“But where are they?” asked Arthur. “I’ve been all over looking for them. If they’re so successful why can’t I find them?”

The newspaperman took a deep breath.

“You see, everyone’s trying to be like Marvel Comics. Marvel Comics is, or was, almost out of business. Black Eye is out of business. That’s more like Marvel than Marvel, and much more like Marvel than DC can ever hope to be. So you see, they’re too successful to buy your comic.”

Arthur thought about that. He cupped his chin in his hands. It hurt to think so much.

“So, to be successful, I need to go out of business?”

“Exactly,” said the newspaperman. “Everyone’s trying it, few are successes. Most just can’t manage their final step into insolvency.”

So Arthur borrowed a cigarette lighter from the newspaperman. (“Bring that back right away,” said the newspaperman, “I need to use it regularly.”) Arthur brought his Ronin #1 up to the balcony overlooking the entire exhibition floor. And he set his Ronin #1 on fire and held it up as it burned.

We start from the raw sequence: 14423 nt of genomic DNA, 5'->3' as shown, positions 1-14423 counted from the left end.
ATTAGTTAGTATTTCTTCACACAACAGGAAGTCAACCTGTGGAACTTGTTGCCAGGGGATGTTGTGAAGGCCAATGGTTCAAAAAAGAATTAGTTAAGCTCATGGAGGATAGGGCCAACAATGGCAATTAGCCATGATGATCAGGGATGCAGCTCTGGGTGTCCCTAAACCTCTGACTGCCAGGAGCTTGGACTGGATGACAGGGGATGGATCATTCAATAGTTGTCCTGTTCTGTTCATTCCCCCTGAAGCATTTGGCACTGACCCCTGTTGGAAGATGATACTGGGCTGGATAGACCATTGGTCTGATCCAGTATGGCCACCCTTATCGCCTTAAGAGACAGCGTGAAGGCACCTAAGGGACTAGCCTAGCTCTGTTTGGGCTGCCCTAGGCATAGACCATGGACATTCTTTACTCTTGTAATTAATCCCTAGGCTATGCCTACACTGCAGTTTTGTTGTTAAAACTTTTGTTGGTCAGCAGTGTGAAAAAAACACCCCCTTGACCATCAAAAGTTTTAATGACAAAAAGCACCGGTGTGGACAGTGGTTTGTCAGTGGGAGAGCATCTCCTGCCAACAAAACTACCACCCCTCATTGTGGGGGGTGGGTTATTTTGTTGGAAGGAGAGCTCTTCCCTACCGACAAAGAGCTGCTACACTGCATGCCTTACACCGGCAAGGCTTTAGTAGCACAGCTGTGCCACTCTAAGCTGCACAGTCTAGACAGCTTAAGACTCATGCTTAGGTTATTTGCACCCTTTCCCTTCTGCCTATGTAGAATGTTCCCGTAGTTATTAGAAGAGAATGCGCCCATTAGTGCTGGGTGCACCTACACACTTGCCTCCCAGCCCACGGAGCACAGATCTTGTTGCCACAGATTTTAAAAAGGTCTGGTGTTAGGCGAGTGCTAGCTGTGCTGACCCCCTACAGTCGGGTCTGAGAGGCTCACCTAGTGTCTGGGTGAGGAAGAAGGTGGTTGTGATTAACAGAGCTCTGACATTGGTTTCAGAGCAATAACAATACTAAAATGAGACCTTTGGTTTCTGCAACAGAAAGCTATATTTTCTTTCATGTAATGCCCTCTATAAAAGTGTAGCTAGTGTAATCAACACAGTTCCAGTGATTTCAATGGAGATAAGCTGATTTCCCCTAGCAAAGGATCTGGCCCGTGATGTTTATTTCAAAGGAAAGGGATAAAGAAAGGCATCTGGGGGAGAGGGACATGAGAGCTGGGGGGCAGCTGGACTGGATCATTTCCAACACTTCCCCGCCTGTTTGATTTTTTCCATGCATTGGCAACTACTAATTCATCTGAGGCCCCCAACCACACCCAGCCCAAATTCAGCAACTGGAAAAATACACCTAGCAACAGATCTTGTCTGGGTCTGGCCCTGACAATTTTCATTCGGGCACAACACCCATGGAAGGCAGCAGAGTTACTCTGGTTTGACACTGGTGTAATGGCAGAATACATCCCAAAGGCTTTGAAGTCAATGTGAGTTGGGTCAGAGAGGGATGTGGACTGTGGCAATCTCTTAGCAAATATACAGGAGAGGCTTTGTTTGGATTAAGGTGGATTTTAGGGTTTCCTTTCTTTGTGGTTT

Everyone in the convention center felt a change rushing through the air. One person saw Arthur and his burning comic, and pointed. All talking ceased in the exhibition area. Some onlookers screamed. Others hid their faces in fear. At least one crawled underneath a table full of sixties zodiac signs.

But slowly, a whisper began to fill the room.

“Burn,” said the whisper, a thousand voices, quiet but powerful.

They repeated it, a little louder.


The chant grew from a whisper to a roar. Everyone (or at least everyone who smoked) pulled a new comic book and lit it on fire. There were not a few copies of Ronin, and Dead Supermen, and revamped Vampires and Spider-men. Flames leapt from every booth and corner of the exhibit area. Comics that burned, screamed in pain, comics that were safe begged for mercy. The collectors would hear none of it. Smoke filled the hall, set off the sprinkler system, and put the fires out.

Immediately Arthur was offered $1,000 for his mostly burnt “Ronin”.